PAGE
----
#Bleep is both a hilariously funny and deeply unsettling glimpse into part of a new doctor’s life. Confessed as semi-autobiographical, and told with passion, openness and raw honesty, it is hard to be critical of the (re)telling of a significant chapter of her life.
beautiful, clever and laugh-out-loud funny spoken word poetry
Created by Ali B Poetry, we are introduced to the character of Wendy on her first day as a new doctor. Explaining that she never knew why she became a doctor except that she wanted to help people, she tells in beautiful, clever and laugh-out-loud funny spoken word poetry the different patients that she meets on her first day, becoming overwhelmed and overawed with the responsibility of actually treating patients. These are detailed and truthful and totally believable in their sometimes gorgeously grotesque aspects. Here she meets Peter, Scottish adventure leader, who talks about an opportunity of an into-the-wild expedition which she mulls over until it seems like an ideal antidote to her current situation.
There is an acute change from hilarity to seriousness where we are suddenly aware that something is very wrong indeed. It’s quite a shocking turn and the subsequent exposition of self feels real and stark in its confrontation of mental ill-health. We are taken on a wild ride of facing every human emotion: from laughter to discomfort, from fear for her to uplifting hope; and everything in between.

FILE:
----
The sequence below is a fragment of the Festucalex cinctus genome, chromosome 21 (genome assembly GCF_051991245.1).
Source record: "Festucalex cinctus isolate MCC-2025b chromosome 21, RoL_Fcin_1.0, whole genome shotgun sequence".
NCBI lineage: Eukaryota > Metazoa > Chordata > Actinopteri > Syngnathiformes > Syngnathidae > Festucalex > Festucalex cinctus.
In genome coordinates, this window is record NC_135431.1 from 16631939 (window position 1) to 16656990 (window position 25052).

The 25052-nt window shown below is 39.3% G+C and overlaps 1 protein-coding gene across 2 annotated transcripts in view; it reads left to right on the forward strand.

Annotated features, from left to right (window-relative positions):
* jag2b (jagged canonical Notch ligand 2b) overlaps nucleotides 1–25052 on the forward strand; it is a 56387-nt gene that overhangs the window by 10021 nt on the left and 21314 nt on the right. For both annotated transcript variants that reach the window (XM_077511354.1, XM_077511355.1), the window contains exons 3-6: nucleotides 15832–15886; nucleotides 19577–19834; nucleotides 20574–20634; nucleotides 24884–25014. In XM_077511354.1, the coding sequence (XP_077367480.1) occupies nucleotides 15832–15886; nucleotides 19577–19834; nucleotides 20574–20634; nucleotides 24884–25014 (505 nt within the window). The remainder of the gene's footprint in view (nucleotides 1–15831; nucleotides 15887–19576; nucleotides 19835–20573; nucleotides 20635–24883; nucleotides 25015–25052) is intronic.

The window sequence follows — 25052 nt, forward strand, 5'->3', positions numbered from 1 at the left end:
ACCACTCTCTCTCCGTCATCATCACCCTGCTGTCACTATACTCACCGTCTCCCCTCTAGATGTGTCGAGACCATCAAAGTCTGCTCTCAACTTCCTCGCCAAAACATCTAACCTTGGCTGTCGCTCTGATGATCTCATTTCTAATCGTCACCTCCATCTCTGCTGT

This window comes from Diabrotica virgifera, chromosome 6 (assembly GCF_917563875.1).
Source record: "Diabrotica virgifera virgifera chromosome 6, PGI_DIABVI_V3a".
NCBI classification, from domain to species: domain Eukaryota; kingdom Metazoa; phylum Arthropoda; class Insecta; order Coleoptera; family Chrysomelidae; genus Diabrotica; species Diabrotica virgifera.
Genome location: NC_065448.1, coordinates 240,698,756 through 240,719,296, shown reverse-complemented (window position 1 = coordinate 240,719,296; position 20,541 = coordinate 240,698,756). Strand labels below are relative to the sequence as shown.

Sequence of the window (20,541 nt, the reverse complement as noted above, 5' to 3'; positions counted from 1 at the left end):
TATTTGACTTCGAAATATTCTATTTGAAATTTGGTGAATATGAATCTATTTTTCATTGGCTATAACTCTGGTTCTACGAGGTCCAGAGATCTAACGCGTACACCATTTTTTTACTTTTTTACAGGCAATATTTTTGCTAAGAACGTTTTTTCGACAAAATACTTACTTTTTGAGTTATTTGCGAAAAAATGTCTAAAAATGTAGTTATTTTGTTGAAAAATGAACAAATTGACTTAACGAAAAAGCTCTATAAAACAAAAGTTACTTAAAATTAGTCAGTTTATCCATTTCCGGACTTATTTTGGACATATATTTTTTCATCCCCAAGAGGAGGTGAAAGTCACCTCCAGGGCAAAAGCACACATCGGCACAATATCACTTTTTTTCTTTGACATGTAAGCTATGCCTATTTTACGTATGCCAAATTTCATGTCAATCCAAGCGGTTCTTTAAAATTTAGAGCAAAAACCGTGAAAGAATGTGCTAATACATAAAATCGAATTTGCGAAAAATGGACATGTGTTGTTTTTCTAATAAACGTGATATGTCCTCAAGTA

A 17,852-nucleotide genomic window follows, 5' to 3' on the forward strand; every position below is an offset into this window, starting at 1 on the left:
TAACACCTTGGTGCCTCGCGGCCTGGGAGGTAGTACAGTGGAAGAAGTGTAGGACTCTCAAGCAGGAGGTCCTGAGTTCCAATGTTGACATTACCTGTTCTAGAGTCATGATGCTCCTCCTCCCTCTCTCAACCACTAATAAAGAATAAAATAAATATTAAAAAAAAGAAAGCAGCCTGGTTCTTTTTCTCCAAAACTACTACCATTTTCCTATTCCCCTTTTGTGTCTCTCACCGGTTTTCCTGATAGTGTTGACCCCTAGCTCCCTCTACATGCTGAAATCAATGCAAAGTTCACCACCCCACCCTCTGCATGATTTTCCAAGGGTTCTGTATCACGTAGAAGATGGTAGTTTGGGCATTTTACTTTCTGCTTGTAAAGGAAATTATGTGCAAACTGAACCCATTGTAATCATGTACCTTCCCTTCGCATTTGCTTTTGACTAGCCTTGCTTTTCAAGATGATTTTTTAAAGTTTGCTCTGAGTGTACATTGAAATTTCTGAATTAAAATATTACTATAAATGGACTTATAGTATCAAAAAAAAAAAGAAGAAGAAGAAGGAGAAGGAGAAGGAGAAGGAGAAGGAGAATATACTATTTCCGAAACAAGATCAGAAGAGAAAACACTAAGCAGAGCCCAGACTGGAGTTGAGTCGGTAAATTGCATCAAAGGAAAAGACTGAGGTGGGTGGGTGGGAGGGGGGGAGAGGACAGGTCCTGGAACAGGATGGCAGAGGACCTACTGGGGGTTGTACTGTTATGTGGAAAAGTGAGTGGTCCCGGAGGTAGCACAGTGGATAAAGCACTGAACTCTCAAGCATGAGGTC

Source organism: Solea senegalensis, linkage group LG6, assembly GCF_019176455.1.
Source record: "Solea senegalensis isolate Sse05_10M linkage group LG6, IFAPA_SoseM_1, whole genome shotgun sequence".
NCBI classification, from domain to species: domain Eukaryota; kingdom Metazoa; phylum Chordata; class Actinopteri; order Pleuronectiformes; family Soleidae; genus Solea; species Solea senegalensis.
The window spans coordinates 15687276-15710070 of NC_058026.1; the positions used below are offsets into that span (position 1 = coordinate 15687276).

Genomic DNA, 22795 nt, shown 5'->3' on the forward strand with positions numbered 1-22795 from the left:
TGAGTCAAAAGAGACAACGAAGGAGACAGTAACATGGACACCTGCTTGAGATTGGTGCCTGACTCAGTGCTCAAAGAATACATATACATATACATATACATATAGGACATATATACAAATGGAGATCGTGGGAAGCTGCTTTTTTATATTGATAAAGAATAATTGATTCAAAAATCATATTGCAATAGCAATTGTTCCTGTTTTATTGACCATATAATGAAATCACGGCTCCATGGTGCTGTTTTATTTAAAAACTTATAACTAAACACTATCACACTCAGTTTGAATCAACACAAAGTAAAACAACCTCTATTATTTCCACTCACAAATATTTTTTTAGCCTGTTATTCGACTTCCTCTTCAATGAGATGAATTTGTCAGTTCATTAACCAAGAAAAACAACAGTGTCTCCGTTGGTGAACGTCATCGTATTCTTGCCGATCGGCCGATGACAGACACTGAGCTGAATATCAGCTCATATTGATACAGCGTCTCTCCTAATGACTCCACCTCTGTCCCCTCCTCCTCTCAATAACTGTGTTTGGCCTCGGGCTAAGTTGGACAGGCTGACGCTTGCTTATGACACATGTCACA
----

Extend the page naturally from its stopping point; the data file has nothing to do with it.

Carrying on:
There is no doubt that Ali B is a clever poet and her delivery of the spoken word is fast, furious and funny. The writing is brutal and beautiful and honest, and she has charming energy on stage. She performs a rap to music and later also sings, which are nice choices in different places. Yet it’s not just spoken word and it’s not quite a play: even though it is entertaining and profound and moving, it seems slightly unfinished and unpolished as an actual play. She does describe herself in the early stages of becoming a theatre maker and performer and this seems a fair awareness. It’s a juxtaposition of amazing spoken word poetry but needs more training in acting, performance and some direction being required to become a fully realised play.